Meet Wisconsin's mysterious creatures
Beware: The beasts and beings that go bump in the night may be closer than you think
We’ve all heard the stories and scoffed at the grainy photos and video: Scotland’s Loch Ness Monster, Latin America’s Chupacabra, West Virginia’s Mothman. Nestled in the safety of the Midwest, Wisconsinites have little reason to be afraid of the dark … or do we?
Beware: The beasts and beings that go bump in the night may be closer than you think.
Beast of Bray Road
The most infamous of all Wisconsin creatures is the Bray Road Beast. Often described as Wisconsin’s werewolf, witnesses lucky (or unlucky) enough to catch a glimpse of this creature report it to be a bulky, tall, upright-walking two-legged creature approximately the size of a very large bear. The creature’s face is said to resemble that of a wolf, complete with a long snout and its body is covered with long, matted fur. Some of the more horrifying eyewitness accounts tell of the beast’s bright red eyes eerily piercing the night air. It appears that the beast is also a carnivore as many unsuspecting drivers have spotted it roadside, devouring a freshly killed animal. Keep an eye out for the beast wherever you are traveling in Wisconsin. Although originally sighted in Elkhorn, this creature has since been sighted all over the Badger State.
Hodag of Rhinelander
In 1893, Gene Shepard, a pioneer and woodsman from Rhinelander, spotted a strange creature in the woods unlike he had ever seen before. Shepard claimed that the mysterious animal was part dinosaur, part elephant and part frog. Three years later, Shepard captured a live specimen of the animal and unveiled the most bizarre and frightening creature ever seen in the Northwoods – the hodag.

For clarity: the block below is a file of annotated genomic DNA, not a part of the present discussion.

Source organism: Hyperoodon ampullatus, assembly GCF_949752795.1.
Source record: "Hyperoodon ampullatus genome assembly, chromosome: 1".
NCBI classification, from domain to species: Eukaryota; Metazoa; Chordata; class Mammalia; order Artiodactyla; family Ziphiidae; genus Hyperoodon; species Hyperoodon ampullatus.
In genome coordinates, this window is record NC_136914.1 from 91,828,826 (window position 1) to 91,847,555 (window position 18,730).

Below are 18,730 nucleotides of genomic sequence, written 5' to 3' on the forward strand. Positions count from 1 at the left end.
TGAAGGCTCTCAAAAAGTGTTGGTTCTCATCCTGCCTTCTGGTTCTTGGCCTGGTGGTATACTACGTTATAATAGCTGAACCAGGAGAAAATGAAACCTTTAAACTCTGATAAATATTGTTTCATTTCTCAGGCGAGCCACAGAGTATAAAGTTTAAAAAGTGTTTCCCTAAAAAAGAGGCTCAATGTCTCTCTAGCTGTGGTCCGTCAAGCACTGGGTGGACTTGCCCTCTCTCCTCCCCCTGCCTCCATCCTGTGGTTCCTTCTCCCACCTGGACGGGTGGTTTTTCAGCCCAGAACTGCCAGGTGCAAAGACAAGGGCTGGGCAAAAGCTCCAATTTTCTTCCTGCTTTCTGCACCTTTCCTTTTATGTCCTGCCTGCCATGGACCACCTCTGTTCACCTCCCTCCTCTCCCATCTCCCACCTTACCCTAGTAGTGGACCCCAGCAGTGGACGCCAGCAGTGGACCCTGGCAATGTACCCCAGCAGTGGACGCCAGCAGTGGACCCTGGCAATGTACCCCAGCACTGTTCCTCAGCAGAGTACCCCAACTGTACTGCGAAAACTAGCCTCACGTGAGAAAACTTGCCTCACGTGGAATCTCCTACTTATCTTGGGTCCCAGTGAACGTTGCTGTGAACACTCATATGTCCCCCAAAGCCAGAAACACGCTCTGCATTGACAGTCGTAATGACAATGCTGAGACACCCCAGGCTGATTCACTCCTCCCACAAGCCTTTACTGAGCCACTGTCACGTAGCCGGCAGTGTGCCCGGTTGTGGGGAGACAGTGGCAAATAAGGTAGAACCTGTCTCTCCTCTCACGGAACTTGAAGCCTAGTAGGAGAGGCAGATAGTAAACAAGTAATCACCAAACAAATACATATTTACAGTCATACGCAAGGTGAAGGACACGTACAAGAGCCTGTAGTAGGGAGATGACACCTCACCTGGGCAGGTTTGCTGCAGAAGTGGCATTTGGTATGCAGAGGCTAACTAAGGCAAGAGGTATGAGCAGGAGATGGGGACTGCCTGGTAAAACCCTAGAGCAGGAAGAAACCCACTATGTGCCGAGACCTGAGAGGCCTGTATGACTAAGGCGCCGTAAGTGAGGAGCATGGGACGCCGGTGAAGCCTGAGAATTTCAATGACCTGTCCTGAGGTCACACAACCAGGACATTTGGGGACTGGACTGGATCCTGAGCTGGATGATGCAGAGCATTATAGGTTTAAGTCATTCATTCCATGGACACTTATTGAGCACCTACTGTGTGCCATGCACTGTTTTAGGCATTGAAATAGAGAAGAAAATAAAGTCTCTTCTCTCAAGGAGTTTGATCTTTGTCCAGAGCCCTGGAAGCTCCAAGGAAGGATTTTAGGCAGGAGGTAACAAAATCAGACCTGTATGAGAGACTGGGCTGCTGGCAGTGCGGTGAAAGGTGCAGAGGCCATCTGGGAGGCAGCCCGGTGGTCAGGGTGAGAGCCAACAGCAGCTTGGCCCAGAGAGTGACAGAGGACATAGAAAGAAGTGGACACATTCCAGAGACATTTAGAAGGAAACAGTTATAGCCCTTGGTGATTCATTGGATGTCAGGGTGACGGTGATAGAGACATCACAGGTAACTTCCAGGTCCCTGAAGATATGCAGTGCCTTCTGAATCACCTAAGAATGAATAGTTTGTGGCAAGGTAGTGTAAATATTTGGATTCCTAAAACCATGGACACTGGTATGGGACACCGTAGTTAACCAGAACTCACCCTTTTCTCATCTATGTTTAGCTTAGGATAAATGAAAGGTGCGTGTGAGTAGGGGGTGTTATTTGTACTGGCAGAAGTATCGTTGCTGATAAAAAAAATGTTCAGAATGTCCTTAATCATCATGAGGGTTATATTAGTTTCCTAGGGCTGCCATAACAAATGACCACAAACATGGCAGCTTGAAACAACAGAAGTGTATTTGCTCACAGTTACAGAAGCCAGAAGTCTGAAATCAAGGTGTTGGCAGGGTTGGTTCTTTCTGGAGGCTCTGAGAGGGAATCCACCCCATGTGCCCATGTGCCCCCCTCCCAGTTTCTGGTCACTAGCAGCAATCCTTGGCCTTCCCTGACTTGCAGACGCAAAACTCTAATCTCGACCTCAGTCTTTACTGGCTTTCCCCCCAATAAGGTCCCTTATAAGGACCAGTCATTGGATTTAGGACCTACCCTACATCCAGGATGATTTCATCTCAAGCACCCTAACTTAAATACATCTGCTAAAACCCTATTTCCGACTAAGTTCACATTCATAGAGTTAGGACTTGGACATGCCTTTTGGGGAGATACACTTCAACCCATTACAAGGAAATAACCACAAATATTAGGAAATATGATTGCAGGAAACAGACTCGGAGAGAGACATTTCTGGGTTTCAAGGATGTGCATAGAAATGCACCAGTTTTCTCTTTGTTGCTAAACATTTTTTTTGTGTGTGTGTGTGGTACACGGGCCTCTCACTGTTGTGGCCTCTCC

The giant lizard-like creature measured over seven feet in length and was nearly four feet tall. To add to its menacing appearance, the hodag’s back was lined with long spikes that ended in two giant horns perched on its head like some mutated bull. News of Shepard’s amazing discovery quickly spread throughout the United States and soon thousands of curious sightseers descended upon Rhinelander with coin in hand for a chance to glimpse the hodag. Shepard eventually admitted that the hodag was nothing more than a hoax drummed up to draw tourists to Rhinelander. However, even to this day, others swear that the hodag is still out there waiting to be discovered.
Mysteries of Meridean
According to legend, Meridean, a tiny town located 19 miles west of Eau Claire, was named for a young woman, Mary Dean, who met her unfortunate fate when she drowned in the dark churning waters of the Chippewa River. Locals whisper about the tale of Mary’s ghost appearing in the river, crying out for help like a seductive siren. Those foolish enough to attempt a rescue suffer the same dreadful fate, as Mary pulls her victims down to a watery grave.